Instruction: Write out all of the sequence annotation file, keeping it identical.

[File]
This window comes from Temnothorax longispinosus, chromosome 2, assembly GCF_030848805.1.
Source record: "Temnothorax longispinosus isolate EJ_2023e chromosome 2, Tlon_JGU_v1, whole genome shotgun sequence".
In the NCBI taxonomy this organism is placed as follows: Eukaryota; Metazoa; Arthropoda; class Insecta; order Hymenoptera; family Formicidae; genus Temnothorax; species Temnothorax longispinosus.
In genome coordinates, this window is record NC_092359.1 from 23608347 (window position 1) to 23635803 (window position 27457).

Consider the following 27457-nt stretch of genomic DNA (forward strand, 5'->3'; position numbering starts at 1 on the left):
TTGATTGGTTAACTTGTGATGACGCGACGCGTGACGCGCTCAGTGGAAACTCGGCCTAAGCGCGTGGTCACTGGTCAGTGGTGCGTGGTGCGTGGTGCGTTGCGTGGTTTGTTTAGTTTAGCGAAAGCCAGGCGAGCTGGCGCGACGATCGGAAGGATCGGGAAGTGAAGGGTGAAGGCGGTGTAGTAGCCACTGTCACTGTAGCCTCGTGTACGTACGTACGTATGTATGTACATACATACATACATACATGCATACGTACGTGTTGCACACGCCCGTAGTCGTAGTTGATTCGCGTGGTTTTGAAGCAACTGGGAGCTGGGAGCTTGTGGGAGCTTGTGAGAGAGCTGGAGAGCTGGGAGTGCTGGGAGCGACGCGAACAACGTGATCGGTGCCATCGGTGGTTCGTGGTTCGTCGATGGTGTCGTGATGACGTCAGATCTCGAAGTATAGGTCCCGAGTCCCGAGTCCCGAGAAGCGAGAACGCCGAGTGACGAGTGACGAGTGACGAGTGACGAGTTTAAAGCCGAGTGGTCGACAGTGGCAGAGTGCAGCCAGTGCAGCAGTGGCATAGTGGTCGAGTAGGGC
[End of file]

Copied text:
This window comes from Temnothorax longispinosus, chromosome 2, assembly GCF_030848805.1.
Source record: "Temnothorax longispinosus isolate EJ_2023e chromosome 2, Tlon_JGU_v1, whole genome shotgun sequence".
In the NCBI taxonomy this organism is placed as follows: Eukaryota; Metazoa; Arthropoda; class Insecta; order Hymenoptera; family Formicidae; genus Temnothorax; species Temnothorax longispinosus.
In genome coordinates, this window is record NC_092359.1 from 23608347 (window position 1) to 23635803 (window position 27457).

Consider the following 27457-nt stretch of genomic DNA (forward strand, 5'->3'; position numbering starts at 1 on the left):
TTGATTGGTTAACTTGTGATGACGCGACGCGTGACGCGCTCAGTGGAAACTCGGCCTAAGCGCGTGGTCACTGGTCAGTGGTGCGTGGTGCGTGGTGCGTTGCGTGGTTTGTTTAGTTTAGCGAAAGCCAGGCGAGCTGGCGCGACGATCGGAAGGATCGGGAAGTGAAGGGTGAAGGCGGTGTAGTAGCCACTGTCACTGTAGCCTCGTGTACGTACGTACGTATGTATGTACATACATACATACATACATGCATACGTACGTGTTGCACACGCCCGTAGTCGTAGTTGATTCGCGTGGTTTTGAAGCAACTGGGAGCTGGGAGCTTGTGGGAGCTTGTGAGAGAGCTGGAGAGCTGGGAGTGCTGGGAGCGACGCGAACAACGTGATCGGTGCCATCGGTGGTTCGTGGTTCGTCGATGGTGTCGTGATGACGTCAGATCTCGAAGTATAGGTCCCGAGTCCCGAGTCCCGAGAAGCGAGAACGCCGAGTGACGAGTGACGAGTGACGAGTGACGAGTTTAAAGCCGAGTGGTCGACAGTGGCAGAGTGCAGCCAGTGCAGCAGTGGCATAGTGGTCGAGTAGGGC